Juvenile Firesetter Statistics
- The number of fires set by children is growing. It is a problem that needs the attention of parents, teachers, counselors and community leaders, in cooperation with fire and law enforcement officials.
- Roughly 3 out of every 4 children experiment with fire. The crime of arson has the highest rate of juvenile involvement than any other crime.
- Juveniles account for more than one-half of the arson arrests, with one-third of those children being under the age of 15.
- In a typical year, 300 people are killed and $190 million in property is destroyed in the U.S. due to fires set by children. Many times the children themselves are the victims of these fires, accounting for 85 of every 100 lives lost.
This type of behavior is usually seen in children ages 2 to 7 years old. The child is not able to understand the potential destructive nature of fire, and therefore does not fear it. They want to find out how it feels, how it burns and what it does.
Although curiosity is a normal part of children’s growth and development, parents and other adults who discover that a child is playing with fire should take it very seriously. This type of behavior has to be addressed immediately in order to ensure the safety of the child and family.
This is usually seen in children 5 to 17 years of age. In these instances the child sets a fire in response to a crisis in his or her life such as a divorce, a death, moving to a new area, bullying, etc. Also known as “cry for help” firesetters.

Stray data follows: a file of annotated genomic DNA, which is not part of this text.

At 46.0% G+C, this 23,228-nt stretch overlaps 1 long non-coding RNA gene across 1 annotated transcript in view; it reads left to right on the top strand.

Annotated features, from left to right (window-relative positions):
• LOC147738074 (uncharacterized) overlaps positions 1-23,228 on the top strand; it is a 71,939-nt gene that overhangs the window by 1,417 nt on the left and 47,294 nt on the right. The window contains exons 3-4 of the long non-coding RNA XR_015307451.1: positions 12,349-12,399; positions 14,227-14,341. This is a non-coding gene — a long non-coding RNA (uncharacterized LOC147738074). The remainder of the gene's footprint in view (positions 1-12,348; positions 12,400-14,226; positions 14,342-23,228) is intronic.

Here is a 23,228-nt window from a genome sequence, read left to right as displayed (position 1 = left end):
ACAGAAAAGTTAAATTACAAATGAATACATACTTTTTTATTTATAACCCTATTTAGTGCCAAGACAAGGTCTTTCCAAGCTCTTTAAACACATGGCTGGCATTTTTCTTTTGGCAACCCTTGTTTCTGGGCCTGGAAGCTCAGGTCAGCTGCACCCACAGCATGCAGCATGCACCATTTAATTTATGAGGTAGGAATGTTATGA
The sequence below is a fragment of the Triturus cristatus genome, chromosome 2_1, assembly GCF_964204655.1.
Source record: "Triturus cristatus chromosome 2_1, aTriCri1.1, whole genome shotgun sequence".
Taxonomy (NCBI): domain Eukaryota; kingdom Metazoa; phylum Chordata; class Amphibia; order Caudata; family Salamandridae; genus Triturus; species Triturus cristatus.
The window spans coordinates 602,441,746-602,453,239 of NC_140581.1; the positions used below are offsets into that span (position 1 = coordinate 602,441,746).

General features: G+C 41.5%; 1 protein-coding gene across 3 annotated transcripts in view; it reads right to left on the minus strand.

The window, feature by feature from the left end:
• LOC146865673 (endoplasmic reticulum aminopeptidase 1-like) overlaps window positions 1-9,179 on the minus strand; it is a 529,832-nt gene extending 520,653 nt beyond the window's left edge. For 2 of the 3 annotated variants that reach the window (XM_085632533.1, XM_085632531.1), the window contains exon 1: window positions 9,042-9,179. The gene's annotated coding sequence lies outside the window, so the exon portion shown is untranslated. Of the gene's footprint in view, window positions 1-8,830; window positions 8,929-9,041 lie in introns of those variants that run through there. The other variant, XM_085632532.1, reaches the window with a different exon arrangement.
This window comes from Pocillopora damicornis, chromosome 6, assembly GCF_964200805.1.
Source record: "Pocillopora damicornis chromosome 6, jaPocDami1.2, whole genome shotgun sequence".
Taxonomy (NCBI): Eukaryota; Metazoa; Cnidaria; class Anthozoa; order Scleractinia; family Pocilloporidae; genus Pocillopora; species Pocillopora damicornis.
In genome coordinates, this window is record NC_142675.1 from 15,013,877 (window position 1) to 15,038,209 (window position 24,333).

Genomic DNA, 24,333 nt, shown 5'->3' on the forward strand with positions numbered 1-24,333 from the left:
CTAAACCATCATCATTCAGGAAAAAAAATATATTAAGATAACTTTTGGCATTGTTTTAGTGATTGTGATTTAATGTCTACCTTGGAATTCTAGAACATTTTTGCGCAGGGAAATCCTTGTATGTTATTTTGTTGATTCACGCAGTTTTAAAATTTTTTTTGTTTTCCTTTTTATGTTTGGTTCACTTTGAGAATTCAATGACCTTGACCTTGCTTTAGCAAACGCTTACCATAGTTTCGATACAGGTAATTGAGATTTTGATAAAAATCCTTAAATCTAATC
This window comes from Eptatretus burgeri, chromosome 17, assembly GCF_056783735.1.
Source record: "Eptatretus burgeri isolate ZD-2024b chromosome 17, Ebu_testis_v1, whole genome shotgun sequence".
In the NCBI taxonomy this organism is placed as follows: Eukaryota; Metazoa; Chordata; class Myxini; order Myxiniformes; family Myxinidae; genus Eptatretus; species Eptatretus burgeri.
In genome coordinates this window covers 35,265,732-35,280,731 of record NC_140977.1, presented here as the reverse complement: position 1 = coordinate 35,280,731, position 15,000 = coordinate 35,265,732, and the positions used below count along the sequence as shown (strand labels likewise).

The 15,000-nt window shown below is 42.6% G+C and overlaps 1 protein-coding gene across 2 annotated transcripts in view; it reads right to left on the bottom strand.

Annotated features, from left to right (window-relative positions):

Firesetting behavior can also be due to an emotional or mental disorder. Chronic behaviors such as poor relationships with other children, cruelty to animals and extreme mood changes are a few of the traits revealed that could trigger firesetting. This type of firesetting behavior has to be taken seriously and professional help should be sought.
Teach your child about Fire:
- Fire is a tool used by adults, not a toy.
- Fire is dangerous—it can kill.
- All fires can spread quickly
- Even adults must follow safety rules for fire.
Control your child’s access to fire:
- Keep matches and lighters out of the reach of children; even a 2-year old can operate a lighter.
- Never leave lit stoves, candles or fires unattended.
- Teach children to show you any matches or lighters that they find.
Set a good example:
- Install and maintain smoke alarms.
- Plan and practice fire escape drills in your home.
- Inspect your home for fire hazards.
- Point out to your children the fire safety rules you and others follow.
Have questions about the Juvenile Firesetter Intervention Program?
Youth Firesetter Referral